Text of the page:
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European Gas Prices Fall as Ukraine, Russia Deal Averts Crisis

Dina Khrennikova, Daryna Krasnolutska and Mathew Carr
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European Gas Prices Fall as Ukraine, Russia Deal Averts Crisis

(Bloomberg) -- European gas and power prices extended declines after a last-gasp accord between Russia and Ukraine on natural gas flows averted a winter supply crisis.

The two former Soviet allies late on Monday signed all agreements needed for flows to Gazprom PJSC’s main markets in the west to continue for the next five years. Steady shipments from Europe’s dominant supplier, coupled with record amounts of liquefied natural gas this year, mean that a glut of the fuel won’t end anytime soon.

“There’s no more transit risk,” said Thierry Bros, an associate at Harvard University’s Davis Center for Russian & Eurasian Studies. “We are in a world with a lot of LNG and piped gas and the Russians want to keep their market share in Europe.”

Benchmark Dutch gas prices dropped 0.7%, taking their record annual plunge to 44%. German power traded at its lowest level since May 2018.

Natural gas flows are a key feature in the fraught relationship between Russia and Ukraine and getting a final deal done before the end of the year will appease energy traders across Europe. Supplies to the region have been cut twice during in the past 13 years at times of peak demand because of financial and political disputes between the two neighboring countries.

“After five days of non-stop bilateral talks in Vienna, final decisions have been taken and final agreements reached,” Gazprom Chief Executive Officer Alexey Miller said in an emailed statement, adding that the package of agreements ensures that Russia ships gas via Ukraine beyond Dec. 31. The current transit deal expires on Jan. 1.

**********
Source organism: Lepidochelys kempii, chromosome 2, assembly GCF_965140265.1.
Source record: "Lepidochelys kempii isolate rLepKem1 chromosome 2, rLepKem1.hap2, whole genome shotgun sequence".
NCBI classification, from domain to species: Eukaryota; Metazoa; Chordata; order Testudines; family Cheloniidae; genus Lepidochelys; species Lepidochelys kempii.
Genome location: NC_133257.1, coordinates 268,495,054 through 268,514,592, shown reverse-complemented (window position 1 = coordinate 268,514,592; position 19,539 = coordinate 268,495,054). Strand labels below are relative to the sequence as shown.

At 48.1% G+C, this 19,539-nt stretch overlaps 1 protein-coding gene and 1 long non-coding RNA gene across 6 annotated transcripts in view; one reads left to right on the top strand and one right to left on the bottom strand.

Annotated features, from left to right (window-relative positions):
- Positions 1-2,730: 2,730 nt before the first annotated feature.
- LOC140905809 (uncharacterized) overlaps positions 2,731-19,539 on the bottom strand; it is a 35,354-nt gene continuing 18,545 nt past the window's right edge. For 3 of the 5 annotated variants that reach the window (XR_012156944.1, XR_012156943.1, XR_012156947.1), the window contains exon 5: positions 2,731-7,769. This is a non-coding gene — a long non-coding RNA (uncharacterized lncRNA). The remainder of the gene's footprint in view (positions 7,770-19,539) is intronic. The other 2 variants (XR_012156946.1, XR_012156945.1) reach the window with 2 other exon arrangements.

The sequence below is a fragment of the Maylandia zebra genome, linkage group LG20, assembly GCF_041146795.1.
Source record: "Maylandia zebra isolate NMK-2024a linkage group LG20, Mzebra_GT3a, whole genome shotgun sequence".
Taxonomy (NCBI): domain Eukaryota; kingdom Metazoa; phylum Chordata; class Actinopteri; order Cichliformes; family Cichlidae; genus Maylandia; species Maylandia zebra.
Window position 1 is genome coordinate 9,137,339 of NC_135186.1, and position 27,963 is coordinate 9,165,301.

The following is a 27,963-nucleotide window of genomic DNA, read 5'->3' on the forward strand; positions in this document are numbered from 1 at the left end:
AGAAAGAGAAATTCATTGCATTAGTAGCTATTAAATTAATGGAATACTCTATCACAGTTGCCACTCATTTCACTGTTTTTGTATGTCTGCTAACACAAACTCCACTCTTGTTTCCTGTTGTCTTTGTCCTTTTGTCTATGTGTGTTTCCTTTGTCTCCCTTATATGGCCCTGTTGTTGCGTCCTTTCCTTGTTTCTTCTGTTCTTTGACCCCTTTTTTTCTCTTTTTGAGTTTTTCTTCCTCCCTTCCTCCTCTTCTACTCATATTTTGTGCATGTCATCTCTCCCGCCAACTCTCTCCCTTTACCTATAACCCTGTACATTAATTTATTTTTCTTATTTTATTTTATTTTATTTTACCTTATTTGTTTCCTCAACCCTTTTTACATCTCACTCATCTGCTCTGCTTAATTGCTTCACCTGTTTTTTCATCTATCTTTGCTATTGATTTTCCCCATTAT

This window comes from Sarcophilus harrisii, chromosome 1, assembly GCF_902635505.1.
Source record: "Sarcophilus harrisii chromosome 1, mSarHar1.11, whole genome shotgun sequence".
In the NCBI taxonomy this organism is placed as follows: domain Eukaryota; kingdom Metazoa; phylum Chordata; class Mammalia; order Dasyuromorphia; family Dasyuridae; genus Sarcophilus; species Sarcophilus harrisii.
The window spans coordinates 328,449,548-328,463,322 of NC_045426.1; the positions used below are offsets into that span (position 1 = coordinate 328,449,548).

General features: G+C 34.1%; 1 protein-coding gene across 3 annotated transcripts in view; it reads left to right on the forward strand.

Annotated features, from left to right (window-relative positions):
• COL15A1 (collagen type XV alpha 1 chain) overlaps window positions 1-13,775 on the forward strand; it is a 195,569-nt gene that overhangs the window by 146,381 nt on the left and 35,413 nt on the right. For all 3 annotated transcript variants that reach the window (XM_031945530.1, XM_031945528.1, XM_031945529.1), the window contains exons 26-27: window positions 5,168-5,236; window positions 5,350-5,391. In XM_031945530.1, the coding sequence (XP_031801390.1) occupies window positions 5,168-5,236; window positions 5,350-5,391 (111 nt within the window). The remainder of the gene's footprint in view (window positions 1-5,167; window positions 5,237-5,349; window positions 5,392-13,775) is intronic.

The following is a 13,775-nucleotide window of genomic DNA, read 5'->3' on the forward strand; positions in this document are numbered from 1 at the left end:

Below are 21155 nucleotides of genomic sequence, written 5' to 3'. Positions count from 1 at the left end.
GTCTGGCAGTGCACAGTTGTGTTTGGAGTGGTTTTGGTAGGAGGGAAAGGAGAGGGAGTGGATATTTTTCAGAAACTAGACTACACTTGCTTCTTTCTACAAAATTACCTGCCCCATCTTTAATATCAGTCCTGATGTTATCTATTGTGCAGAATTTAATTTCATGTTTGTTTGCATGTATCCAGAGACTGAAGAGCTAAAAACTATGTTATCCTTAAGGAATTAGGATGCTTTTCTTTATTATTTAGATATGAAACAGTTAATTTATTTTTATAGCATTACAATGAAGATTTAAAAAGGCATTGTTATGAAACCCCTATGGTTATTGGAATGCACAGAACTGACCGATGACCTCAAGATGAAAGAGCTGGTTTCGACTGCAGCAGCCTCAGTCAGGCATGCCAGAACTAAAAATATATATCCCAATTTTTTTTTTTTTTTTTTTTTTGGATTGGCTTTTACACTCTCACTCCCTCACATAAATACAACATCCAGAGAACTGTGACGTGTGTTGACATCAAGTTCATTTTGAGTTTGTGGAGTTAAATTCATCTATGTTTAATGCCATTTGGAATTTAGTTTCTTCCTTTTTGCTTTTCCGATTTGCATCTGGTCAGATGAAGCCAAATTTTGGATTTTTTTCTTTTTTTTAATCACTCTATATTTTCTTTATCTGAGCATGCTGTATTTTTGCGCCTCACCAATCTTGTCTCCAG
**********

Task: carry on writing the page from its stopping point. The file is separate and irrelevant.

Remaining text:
QuickTake: How Russia and Ukraine Averted a European Gas Crisis

Despite tense political relations, Ukraine remains the main export route for Russia’s gas to Europe. The nation will earn at least $7 billion from the transit deal in the next five years, Ukrainian President Volodymyr Zelenskiy said in a statement.

The deal is a “good and important signal” for European supply security, German Chancellor Angela Merkel said on Tuesday.

For the European Union, which is targeting an unprecedented shift to a green economy, the accord means uninterrupted flows of a fuel that is less polluting than other fossil fuels such as coal or oil, European Commission Vice President Maros Sefcovic said in an interview.

“Gas is considered as a very important transitional fuel. For the coming years it will play a very important role in our strive to be a carbon-neutral economy by the mid-century,” he said.

Russia has been the EU’s biggest, and often cheapest, energy supplier with Gazprom providing about 37% of region’s fuel last year.

Gazprom is seeking to reduce its reliance on Ukraine’s Soviet-era pipeline network to ship its gas and is building the Nord Stream 2 pipeline under the Baltic Sea directly to Germany. Work on that link, which had been planned to be completed this year, halted this month because of U.S. sanctions on the company laying it.